Phytophthora is a common and very aggressive genus of pathogen, whose name literally translates to “plant destroyer.” Since pesticides and fungicides are often ineffective against Phytophthora, the pathogen can cause extreme devastation when it propagates through a forest or crop plantation. To help develop eco-friendly strategies for fighting this harmful pathogen, Rosales Herrera et al. simulated the impacts of two different intercropping designs on its percolation.

“Frequently, many farmers [have] completely lost the entire production yield of the plantation because of Phytophthora,” said author Jhony Ramírez.

By modeling a plantation as a square lattice with two different types of crop, each with a different susceptibility to the pathogen, the group predicted how Phytophthora would propagate through the field. They tested two geometric configurations, one where the two types made up alternating columns, and one with an alternating diagonal plan. In their calculations, a certain percentage of the soil was assumed to have the pathogen present at the start of the propagation process, a value that can be obtained by testing the soil in real life.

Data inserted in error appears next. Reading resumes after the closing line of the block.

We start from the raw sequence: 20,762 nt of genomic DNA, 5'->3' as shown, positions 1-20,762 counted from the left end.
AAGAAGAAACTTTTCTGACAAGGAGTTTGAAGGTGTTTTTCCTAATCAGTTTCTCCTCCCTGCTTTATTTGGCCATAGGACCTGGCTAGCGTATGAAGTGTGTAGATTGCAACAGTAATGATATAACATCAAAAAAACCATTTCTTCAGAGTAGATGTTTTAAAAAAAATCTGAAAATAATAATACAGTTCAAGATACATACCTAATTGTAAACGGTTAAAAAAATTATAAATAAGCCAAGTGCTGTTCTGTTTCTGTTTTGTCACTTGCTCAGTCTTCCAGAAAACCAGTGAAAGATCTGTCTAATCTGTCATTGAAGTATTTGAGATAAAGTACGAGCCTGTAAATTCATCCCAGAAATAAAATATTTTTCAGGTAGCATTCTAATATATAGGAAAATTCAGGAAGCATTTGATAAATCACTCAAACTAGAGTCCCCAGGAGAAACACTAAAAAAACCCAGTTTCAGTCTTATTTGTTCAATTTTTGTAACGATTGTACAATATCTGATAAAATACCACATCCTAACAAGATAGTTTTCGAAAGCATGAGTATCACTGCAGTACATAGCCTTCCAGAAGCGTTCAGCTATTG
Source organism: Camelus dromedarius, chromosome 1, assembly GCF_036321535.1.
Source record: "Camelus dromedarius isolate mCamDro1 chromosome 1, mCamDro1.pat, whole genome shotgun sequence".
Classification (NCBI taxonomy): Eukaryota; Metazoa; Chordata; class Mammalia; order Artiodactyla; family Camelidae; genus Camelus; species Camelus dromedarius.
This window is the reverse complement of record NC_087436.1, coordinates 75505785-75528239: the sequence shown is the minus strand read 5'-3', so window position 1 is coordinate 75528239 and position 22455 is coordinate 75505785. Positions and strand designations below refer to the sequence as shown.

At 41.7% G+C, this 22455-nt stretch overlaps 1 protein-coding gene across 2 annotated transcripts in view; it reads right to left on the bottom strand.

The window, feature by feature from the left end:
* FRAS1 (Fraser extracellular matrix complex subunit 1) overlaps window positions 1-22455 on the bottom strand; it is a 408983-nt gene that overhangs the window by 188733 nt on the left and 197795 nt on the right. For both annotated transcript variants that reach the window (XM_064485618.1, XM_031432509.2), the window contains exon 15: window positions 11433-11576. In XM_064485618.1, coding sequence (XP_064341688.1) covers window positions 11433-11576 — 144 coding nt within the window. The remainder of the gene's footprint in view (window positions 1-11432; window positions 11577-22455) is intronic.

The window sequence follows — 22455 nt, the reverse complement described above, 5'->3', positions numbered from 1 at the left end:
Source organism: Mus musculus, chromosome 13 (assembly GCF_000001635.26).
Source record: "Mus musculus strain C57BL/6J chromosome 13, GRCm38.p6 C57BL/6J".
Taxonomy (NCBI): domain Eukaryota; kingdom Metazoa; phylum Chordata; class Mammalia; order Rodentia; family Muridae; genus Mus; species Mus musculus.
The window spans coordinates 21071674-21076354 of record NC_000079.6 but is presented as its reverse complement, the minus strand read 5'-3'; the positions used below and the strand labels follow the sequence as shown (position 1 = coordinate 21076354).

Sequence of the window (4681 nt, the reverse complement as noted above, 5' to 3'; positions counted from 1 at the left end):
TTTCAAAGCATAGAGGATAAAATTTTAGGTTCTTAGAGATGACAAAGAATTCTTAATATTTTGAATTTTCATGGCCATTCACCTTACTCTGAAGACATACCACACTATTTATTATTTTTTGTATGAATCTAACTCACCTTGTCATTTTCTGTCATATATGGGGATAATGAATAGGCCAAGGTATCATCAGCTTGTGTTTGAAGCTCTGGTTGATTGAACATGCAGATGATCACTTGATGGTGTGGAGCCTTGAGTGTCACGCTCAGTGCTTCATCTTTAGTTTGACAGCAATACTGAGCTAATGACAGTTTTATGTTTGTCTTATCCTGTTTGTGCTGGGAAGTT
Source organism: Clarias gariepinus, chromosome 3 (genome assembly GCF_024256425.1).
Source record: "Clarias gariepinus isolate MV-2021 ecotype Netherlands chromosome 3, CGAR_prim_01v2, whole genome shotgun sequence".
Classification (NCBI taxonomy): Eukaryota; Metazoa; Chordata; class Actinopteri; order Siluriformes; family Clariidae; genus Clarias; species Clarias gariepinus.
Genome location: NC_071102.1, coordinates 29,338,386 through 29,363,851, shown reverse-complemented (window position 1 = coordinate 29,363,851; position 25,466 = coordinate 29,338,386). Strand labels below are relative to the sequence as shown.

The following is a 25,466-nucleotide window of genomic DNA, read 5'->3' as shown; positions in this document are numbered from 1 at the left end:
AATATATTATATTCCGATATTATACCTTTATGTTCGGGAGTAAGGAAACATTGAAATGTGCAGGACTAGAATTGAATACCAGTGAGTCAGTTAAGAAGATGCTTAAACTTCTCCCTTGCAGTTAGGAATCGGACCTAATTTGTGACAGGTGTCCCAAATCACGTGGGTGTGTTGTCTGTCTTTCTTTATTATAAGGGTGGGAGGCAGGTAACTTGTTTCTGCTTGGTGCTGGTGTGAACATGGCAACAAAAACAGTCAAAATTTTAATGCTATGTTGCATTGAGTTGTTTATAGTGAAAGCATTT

According to their results, if a farmer opts to sow plants at smaller distances to increase plant density, an alternate column configuration will better prevent the dissemination of Phytophthora. Otherwise, the diagonal configuration is preferred.

Ramírez said farmers can already start taking their findings to heed. By considering the characteristics and susceptibilities of their plants, and the pathogen’s distribution in the soil, they can choose the best sowing configuration and plantation density.

“This would require technical work, but with this information, producers may reduce the incidence of damages caused by Phytophthora or other phytopathogens,” he said.

Source: “Percolation-intercropping strategies to prevent dissemination of phytopathogens on plantations,” by Diana Rosales Herrera, J. E. Ramírez, M. I. Martínez, H. Cruz-Suárez, A. Fernández Téllez, Jesús F. López-Olguín, and Agustín Aragón García, Chaos (2021). The article can be accessed at